NYU Stern

Upcoming Conferences

CALL FOR PROPOSALS
"Political Economy, Public Policy, and Financial Markets"

November 13-14, 2015

The Carnegie-Rochester-NYU Conference on Public Policy is now soliciting papers for a conference on “Political Economy, Public Policy, and Financial Markets." This Conference will be held at Carnegie Mellon University on November 13-14, 2015. The papers and comments are intended for publication in the July 2016 issue of the Journal of Monetary Economics.

The editors invite detailed abstracts of no more than two pages describing the proposed research paper. (If a preliminary version of the paper is available, authors may include it with their abstract.) Proposals should be submitted electronically to Sue North, Editorial Assistant for the Journal of Monetary Economics, no later than April 13, 2015. 

Financial markets have long been shaped by legislative and regulatory public policy. Government sets standards and rules in financial markets through a variety of specialized agencies. Broad macroeconomic and tax policies impact aggregate outcomes and financial markets; accounting and disclosure standards also impact aggregate and financial market outcomes. Whether or not these standards, rules and policies work as intended, they are determined by political processes so politics influences outcomes in financial markets and vice-versa. 

We invite proposals that use theoretical models and empirical or narrative methods to identify and explore the interplay between political economy, public policy, and financial markets. We hope to bring together researchers from financial economics, macroeconomics, public economics, and political economy to address the intended and unintended consequences of actual or potential political decisions for financial markets and to propose alternative policies where needed.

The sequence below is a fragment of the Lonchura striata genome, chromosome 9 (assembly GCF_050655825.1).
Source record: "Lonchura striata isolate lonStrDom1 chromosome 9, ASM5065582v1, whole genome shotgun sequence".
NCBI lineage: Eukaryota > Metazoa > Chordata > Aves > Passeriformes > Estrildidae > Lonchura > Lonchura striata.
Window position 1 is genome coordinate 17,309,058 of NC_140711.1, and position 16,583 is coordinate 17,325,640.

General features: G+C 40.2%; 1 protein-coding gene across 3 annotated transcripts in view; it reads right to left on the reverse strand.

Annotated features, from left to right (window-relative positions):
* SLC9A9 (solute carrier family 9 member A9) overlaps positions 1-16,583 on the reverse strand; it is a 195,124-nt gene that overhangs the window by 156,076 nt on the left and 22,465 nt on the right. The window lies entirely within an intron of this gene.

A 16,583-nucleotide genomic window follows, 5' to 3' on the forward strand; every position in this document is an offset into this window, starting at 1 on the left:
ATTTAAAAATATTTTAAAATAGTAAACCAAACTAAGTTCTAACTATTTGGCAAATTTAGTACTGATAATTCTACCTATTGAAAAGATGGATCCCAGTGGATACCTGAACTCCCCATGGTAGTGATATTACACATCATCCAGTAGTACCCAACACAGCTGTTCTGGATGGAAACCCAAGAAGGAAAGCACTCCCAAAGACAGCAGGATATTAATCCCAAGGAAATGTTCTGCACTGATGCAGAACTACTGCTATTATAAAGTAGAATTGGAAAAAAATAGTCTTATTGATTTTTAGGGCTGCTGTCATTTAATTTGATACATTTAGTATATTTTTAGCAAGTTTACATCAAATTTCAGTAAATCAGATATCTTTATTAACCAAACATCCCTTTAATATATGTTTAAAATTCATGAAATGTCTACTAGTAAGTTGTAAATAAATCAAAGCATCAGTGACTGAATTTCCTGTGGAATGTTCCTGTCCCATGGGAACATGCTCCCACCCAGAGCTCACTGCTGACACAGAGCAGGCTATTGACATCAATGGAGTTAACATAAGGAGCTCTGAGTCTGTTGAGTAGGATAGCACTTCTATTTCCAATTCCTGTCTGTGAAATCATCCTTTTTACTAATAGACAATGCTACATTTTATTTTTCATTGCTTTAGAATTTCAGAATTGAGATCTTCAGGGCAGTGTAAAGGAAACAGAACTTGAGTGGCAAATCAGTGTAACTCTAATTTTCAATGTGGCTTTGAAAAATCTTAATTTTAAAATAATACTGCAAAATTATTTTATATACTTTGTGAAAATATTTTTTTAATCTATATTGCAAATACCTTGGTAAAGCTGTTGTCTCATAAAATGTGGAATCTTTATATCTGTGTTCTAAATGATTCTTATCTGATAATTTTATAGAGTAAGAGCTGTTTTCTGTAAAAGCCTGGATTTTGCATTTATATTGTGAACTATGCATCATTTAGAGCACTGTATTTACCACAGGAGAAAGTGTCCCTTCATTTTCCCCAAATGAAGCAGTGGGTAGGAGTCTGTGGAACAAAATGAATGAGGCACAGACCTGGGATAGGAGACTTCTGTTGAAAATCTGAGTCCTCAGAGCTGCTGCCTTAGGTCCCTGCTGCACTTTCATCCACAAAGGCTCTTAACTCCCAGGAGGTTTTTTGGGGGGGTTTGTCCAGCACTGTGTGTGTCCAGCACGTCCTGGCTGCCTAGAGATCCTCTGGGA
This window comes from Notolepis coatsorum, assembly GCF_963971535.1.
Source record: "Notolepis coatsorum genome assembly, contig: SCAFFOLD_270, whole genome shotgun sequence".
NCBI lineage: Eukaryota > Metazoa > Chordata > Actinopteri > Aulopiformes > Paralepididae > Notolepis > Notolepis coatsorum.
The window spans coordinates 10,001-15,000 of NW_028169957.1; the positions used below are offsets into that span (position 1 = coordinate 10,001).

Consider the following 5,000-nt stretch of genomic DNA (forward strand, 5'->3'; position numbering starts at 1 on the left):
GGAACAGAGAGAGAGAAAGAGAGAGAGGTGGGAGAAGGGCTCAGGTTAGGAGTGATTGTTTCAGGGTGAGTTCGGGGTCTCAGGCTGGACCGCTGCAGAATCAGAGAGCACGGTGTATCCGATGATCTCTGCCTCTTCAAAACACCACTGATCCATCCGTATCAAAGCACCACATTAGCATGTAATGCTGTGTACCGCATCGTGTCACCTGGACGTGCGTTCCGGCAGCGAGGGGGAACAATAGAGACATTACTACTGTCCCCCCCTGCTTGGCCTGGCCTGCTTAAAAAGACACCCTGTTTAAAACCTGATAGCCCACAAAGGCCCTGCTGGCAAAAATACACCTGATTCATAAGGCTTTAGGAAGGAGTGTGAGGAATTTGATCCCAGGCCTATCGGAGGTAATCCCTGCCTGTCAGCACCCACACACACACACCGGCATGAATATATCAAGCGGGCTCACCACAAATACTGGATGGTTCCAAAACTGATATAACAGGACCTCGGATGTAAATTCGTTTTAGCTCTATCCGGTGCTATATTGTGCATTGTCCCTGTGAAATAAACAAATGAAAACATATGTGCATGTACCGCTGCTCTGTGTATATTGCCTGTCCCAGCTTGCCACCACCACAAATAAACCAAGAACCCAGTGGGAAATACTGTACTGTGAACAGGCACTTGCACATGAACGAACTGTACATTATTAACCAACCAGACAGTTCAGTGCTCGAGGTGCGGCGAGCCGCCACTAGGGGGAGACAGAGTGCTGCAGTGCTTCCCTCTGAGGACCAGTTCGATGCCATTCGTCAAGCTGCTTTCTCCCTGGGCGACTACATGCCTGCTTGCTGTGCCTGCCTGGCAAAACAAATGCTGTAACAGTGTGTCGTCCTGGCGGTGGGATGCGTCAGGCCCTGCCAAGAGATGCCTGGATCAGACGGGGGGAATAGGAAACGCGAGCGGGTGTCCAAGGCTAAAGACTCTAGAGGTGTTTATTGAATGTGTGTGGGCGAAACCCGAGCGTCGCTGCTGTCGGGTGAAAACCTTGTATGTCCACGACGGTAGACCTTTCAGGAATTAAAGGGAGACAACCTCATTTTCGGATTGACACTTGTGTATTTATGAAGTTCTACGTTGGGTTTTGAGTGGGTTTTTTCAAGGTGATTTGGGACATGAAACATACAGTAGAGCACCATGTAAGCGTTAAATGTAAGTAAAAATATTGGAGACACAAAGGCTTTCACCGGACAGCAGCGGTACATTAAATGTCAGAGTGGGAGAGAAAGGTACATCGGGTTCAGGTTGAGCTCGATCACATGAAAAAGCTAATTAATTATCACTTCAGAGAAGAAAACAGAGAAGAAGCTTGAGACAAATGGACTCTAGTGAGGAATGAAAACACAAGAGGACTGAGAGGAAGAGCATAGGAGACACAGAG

The following topics are among those of interest: 1) the relationship between political uncertainty and asset prices, 2) the feedback from financial market outcomes to electoral and political processes, 3) the impact of politics on financial market regulation, 4) the impact of tax policies on domestic and international financial markets and the feedback from these markets on U.S. tax policies, 5) the impact of accounting and disclosure standards on domestic and international financial markets and the feedback from these markets on accounting and disclosure standards, 6) the unintended consequences of financial regulation, 7) the politics of macro-prudential policy, and 8) the implications of the interplay between financial markets and political processes for independent government agencies and their relationship to other branches of government and to industry.

The editors, in collaboration with the Carnegie-Rochester-NYU Advisory Board, will make the final selection of papers to be included in the Conference. Authors will be notified by May 1, 2015 if their paper has been selected. Authors will receive an honorarium of $2500 and be expected to present their paper at the Conference. The papers should represent original research not presented or published elsewhere. Since the papers are intended for publication, authors will not be able to publish or reprint the work elsewhere without the permission of the editors and publisher.  Please note that the editors will contact authors only if their paper is accepted.

 
CALL FOR PROPOSALS
"Globalization since the Crisis"

April 8-9, 2016